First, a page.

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Good Day!

I recently landed an IT support job. The job is basically what a tech support does -- assisting in configuring, deploying/assigning units, handling some basic AD stuff (creation of new accounts), etc. Before I got this post, I used to work here as a tech support intern. My boss also knew that I have background w/ programming.

In the past weeks however, he started giving me programming tasks such as creating intranet portals and SQL querying. These tasks were not an issue since I'm open to any additional work w/out asking for anything in return. But then, he got this big project (an online payment / booking system) and he wants me to do it -- alone. There are currently no web programmers here at our firm (only support and one DB/Network admin) and I, being someone who has web dev. background was chosen.

My main task is still to provide IT support but he wants me to do programming as well during office hours. My issue here is:

1. There are a lot of days here that support is fully booked. With support people on shifting schedule, there are times that I'm the only support for 500+ employees.
2. I have read the project documentation (online booking w/ payment gateway) and I think that it is something that must be done in a group and not pass it to one person.

How should I go about this? Should I turn down the project? The firm has no plans on acquiring additional programmers at the moment so it will be a tandem of 2 people (I and one DB admin) who will do the system. The DB admin has no web development background however.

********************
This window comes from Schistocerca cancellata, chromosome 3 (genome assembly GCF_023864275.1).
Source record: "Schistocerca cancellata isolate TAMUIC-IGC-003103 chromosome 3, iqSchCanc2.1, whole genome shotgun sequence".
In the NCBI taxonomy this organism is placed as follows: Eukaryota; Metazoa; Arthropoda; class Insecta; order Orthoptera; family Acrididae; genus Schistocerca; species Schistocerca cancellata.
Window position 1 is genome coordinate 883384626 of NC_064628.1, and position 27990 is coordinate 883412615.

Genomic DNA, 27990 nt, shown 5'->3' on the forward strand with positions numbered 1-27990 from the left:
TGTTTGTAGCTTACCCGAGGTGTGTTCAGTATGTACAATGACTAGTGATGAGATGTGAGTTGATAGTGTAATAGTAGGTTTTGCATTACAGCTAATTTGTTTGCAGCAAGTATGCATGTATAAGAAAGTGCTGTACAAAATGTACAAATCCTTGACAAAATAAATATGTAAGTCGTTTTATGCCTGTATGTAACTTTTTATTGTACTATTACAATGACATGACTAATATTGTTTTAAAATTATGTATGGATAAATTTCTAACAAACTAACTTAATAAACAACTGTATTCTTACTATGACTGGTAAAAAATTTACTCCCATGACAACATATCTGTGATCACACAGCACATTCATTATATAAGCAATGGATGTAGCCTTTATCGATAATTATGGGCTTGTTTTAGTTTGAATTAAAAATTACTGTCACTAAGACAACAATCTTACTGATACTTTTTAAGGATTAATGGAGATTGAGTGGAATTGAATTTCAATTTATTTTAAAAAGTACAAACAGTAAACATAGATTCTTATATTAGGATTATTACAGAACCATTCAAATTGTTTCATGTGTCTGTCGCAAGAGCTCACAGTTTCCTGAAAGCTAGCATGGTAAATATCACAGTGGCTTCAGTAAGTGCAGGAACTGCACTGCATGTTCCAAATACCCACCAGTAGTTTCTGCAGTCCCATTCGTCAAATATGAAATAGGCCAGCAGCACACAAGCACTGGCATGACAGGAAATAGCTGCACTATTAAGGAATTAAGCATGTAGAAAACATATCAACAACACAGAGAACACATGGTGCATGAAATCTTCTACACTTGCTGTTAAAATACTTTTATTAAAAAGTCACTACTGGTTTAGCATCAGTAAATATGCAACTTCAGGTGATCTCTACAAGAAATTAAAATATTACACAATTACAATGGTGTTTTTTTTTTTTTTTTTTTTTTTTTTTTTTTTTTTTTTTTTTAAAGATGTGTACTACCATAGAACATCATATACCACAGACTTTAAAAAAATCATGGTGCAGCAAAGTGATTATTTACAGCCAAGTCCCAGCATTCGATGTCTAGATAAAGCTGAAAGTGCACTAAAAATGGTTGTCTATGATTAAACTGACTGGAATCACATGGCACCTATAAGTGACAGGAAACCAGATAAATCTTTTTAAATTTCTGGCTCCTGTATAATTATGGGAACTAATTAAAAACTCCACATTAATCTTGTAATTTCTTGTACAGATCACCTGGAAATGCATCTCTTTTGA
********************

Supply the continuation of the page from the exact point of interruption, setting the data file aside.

Any input is greatly appreciated!
Thank you for your understanding!

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    You have more that one person providing support for 500 users? Your job sounds like heaven. – agentroadkill May 8 '16 at 4:07
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    Why would it take more than one person to do an online booking with payment? I've done a few and never needed help. – Kilisi May 8 '16 at 5:08
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    I assume you want more than one person so you can review each other's code to avoid mistakes, security errors etc. Can the DB admin do this anyway? If not you could probably hire a consultant for a few days towards the end of the project to review everything: it's not as ideal as having someone to work with for the whole time, but it can work. You should raise your specific concerns - review, correctness? - with your manager though as early as possible. – Rup May 8 '16 at 7:51
  • That's also one thing Sir Rup. I think that testing (QA) your own code is very different than having it checked by another person. – Saudate May 9 '16 at 23:10
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You can prepare a project plan with estimates. Assign yourself for 60-70 % of yourself for support the daily ( or whatever number you feel comfortable). Assign the rest to the the other BIG project. In big project , assign time to tasks ( requirement gathering/design/development/testing /deployment etc ). Add padding to each task to whatever you are comfortable.(20-30 %). Add vacation days of yourself to this. Add one more level of padding to this ( 20-25% to account for delays which are out of your control). Now you have a rough plan. Present this to your boss. Say it comes out to 8 months or 10 months.